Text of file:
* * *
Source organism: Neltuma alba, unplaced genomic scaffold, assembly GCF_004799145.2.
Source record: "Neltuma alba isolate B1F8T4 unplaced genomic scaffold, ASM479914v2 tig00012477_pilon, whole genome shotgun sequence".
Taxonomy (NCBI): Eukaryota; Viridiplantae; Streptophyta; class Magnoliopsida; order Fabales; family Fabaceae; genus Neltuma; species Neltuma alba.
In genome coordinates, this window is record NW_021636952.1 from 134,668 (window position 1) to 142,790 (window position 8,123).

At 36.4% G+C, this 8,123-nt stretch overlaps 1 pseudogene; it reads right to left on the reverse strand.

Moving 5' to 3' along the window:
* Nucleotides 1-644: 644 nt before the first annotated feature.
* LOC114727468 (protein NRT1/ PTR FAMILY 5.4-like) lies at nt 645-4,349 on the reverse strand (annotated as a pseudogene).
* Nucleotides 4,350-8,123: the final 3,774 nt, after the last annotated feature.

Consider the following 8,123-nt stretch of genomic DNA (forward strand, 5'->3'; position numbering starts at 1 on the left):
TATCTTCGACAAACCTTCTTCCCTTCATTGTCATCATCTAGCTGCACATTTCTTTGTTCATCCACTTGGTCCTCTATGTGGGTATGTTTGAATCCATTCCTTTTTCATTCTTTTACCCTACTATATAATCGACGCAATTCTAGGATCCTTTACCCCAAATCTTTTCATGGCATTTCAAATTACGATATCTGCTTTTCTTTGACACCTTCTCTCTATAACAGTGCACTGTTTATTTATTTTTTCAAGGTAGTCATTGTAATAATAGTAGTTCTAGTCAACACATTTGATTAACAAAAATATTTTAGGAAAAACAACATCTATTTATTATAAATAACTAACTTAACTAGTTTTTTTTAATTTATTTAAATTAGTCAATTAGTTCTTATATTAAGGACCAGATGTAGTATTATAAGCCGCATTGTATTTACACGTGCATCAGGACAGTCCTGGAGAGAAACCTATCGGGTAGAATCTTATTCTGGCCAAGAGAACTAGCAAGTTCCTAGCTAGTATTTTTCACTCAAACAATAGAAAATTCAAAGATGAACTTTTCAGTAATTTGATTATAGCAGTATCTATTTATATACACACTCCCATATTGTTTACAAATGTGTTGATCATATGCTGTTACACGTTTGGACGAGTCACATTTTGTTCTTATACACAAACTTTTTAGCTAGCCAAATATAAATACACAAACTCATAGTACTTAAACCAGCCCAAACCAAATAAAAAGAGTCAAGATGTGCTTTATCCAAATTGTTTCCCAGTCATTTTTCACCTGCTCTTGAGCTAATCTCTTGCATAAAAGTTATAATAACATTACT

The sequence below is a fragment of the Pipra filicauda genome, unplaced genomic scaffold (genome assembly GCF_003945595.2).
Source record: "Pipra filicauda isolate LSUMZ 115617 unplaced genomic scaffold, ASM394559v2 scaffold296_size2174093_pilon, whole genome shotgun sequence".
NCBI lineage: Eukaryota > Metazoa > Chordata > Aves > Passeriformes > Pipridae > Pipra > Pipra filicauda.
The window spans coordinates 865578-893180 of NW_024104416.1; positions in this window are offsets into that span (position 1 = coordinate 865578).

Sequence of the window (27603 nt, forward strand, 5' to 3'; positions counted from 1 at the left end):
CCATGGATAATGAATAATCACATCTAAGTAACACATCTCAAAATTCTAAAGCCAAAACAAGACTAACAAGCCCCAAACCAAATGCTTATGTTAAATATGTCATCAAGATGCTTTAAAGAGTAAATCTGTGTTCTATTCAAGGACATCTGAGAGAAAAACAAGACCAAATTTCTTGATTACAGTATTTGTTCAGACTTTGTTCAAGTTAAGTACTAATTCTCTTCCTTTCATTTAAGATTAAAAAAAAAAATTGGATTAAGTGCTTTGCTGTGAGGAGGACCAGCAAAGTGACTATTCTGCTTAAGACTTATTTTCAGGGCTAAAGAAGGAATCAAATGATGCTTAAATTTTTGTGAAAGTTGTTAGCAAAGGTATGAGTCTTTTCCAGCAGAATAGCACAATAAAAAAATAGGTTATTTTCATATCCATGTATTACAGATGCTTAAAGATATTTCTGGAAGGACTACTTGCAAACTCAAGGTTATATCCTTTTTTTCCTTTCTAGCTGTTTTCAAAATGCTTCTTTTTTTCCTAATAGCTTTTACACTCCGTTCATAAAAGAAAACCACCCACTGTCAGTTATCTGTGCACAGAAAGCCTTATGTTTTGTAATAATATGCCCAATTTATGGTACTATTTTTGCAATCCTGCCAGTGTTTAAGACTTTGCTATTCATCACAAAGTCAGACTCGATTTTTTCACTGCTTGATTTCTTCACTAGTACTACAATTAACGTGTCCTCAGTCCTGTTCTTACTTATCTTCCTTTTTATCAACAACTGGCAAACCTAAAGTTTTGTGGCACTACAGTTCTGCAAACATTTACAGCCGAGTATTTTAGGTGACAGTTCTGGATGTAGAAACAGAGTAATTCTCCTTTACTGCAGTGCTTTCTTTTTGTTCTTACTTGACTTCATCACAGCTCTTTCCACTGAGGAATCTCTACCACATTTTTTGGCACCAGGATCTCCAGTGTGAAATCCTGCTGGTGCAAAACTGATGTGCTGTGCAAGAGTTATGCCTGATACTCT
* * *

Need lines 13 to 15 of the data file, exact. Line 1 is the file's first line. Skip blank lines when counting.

Source record: "Pipra filicauda isolate LSUMZ 115617 unplaced genomic scaffold, ASM394559v2 scaffold296_size2174093_pilon, whole genome shotgun sequence".
NCBI lineage: Eukaryota > Metazoa > Chordata > Aves > Passeriformes > Pipridae > Pipra > Pipra filicauda.
The window spans coordinates 865578-893180 of NW_024104416.1; positions in this window are offsets into that span (position 1 = coordinate 865578).